Brooklyn Park did not have any African immigrant on the ballot this cycle but the city is of special interest because of the significant number of Africans that live and works there.
The city is 52% non-white and boasts a significant foreign-born population.The entire City Council is however all white.
Joy Marsh-Stephens, an African-American candidate, put up a spirited campaign for mayor attracting the endorsement of the District DFLers and a good slice of the African immigrant population in the city.
In the end, the city voters decided to keep Mark Dayton (a Democrat) in the governor’s mansion and Al Franken (a Democrat) in the united States Senate but also keep the Republican Mayor of Brooklyn Park. The two Democrats at the top of the ticket, winning easy reelection in Brooklyn park, was not enough to convince Brooklyn Park voters to also vote in a Democrat as mayor.
Jeff Lunde, the incumbent Republican mayor beat Marsh-Stephens handily, garnering 12,090 votes to the challenger’s 8,049.
In Brooklyn Park, Democrat Mark Dayton got 12,472 votes as he cruised to reelection as governor. His challeger Jeff Johnson received 8,707 votes. In the US Senate race, Al Franken also easily won in the city getting 13,028 to Mike McFadden’s 8,426.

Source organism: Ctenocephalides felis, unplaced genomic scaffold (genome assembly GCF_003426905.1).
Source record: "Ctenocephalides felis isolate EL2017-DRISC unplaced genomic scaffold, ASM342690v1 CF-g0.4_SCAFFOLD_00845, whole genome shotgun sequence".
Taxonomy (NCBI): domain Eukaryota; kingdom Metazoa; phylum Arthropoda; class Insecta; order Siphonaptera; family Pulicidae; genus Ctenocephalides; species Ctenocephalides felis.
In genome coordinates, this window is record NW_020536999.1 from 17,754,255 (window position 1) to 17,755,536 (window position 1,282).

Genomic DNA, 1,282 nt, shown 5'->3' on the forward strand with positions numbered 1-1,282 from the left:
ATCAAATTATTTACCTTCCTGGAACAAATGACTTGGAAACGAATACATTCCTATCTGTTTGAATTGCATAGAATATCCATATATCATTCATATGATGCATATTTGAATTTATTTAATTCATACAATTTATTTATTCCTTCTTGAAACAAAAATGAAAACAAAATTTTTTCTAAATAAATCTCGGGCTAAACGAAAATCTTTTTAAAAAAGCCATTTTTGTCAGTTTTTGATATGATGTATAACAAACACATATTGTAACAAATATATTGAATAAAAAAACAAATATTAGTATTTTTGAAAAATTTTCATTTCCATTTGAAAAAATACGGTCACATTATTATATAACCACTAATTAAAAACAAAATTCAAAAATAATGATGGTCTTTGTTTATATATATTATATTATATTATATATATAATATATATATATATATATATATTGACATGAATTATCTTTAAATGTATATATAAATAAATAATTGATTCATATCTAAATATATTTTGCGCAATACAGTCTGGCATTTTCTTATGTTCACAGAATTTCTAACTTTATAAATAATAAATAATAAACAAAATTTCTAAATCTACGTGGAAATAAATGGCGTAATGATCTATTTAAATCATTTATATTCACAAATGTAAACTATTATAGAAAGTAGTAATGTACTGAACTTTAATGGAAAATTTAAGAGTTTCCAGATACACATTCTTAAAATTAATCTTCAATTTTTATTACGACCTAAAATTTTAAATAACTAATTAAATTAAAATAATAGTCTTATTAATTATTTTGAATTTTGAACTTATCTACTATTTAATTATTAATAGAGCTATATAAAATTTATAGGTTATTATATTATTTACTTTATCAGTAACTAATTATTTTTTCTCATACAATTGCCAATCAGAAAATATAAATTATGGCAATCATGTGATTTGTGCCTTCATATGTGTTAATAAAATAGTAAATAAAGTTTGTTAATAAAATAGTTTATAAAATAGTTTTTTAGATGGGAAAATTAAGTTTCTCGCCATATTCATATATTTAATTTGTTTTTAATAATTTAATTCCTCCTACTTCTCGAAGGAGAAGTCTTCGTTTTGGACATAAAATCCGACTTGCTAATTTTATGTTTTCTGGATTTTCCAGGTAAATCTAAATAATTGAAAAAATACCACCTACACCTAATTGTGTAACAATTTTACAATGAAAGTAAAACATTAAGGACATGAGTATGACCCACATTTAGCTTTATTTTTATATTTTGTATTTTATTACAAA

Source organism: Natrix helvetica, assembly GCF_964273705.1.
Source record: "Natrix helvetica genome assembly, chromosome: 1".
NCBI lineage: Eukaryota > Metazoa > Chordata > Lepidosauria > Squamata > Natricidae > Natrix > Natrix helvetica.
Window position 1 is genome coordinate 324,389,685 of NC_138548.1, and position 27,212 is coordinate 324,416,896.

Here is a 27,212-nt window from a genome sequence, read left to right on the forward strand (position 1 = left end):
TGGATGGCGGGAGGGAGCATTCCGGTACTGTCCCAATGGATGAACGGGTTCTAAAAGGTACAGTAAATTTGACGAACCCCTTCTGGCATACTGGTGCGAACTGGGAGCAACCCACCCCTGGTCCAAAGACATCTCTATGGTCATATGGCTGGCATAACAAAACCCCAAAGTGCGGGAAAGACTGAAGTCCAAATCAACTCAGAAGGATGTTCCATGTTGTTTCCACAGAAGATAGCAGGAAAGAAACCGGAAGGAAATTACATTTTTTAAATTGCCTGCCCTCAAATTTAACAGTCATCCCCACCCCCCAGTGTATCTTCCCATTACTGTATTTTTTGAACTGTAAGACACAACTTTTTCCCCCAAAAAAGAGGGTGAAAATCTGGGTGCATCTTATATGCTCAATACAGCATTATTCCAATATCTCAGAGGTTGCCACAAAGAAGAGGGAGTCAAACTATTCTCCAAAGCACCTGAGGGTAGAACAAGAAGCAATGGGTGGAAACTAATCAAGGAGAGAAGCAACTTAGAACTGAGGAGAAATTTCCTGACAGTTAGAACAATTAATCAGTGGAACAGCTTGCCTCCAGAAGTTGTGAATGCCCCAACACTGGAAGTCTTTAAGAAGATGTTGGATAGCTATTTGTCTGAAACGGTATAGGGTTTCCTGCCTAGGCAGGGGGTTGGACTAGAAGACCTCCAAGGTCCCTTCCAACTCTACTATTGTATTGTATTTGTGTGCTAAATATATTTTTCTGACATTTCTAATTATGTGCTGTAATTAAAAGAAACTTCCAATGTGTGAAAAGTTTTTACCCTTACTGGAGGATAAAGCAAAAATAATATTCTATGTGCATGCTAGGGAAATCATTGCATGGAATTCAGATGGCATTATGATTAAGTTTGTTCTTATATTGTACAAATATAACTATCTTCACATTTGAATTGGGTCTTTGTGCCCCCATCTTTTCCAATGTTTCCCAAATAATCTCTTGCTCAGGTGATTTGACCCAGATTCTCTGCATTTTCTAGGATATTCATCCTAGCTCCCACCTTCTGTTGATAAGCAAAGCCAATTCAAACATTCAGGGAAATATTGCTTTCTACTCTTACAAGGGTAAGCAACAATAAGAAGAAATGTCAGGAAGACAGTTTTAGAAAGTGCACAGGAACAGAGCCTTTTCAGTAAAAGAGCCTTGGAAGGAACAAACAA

In other words, Brooklyn Park voters voted Democratic with the exception of the mayor’s race.
Any hope that the 52% minority city might have a person of color in the City Council also evaporated when Reva Chamblis’ bid in Ward E fell below expectations. She was defeated by Terry Parks who handily carried the Ward getting over 60% of the votes, 4,570 to Chamblis’ 2,930.
About Tom Gitaa Gitaa
Born and raised in Kenya's coastal city of Mombasa, Tom is the Founder, Editor-in-Chief and Publisher of Mshale which has been reporting on the news and culture of African immigrants in the United States since 1995. He has a BA in Business from Metro State University and a Public Leadership Credential from Harvard’s Kennedy School of Government. He was the original host of Talking Drum, the signature current affairs show on the African Broadcasting Network (ABN-America), which was available nationwide in the United States via the Dish Network satellite service. On the show, he interviewed Nobel laureates such as 2004 Nobel Peace prize winner, Professor Wangari Maathai, the first woman from Africa to win the peace prize and heads of states. Tom has served and chaired various boards including Global Minnesota (formerly Minnesota International Center), the sixth largest World Affairs Council in the United States. He has previously served as the first Black President of the Board of Directors at Books for Africa. He also serves on the boards of New Vision Foundation and the Minnesota Multicultural Media Consortium. He has previously served two terms on the board of the United Nations Association. An avid runner, he retired from running full marathons after turning 50 and now only focuses on training for half marathons.